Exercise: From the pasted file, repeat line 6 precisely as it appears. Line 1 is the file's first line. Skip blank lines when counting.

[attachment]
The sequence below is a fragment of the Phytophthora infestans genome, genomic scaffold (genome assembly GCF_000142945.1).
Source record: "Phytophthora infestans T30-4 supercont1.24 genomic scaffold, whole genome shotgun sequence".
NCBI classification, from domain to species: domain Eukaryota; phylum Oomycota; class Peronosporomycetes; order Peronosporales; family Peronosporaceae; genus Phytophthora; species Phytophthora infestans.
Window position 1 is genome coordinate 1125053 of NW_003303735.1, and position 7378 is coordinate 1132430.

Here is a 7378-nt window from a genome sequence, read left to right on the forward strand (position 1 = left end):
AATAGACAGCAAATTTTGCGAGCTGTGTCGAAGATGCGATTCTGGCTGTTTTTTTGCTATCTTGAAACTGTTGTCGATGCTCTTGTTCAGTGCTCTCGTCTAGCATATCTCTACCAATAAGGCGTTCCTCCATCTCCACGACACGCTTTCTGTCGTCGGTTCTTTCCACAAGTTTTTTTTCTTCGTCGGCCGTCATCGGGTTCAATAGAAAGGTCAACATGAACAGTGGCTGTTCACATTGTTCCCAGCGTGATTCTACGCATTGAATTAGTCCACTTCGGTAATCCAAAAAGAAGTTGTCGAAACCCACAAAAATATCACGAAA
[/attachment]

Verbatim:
AATAGACAGCAAATTTTGCGAGCTGTGTCGAAGATGCGATTCTGGCTGTTTTTTTGCTATCTTGAAACTGTTGTCGATGCTCTTGTTCAGTGCTCTCGTCTAGCATATCTCTACCAATAAGGCGTTCCTCCATCTCCACGACACGCTTTCTGTCGTCGGTTCTTTCCACAAGTTTTTTTTCTTCGTCGGCCGTCATCGGGTTCAATAGAAAGGTCAACATGAACAGTGGCTGTTCACATTGTTCCCAGCGTGATTCTACGCATTGAATTAGTCCACTTCGGTAATCCAAAAAGAAGTTGTCGAAACCCACAAAAATATCACGAAA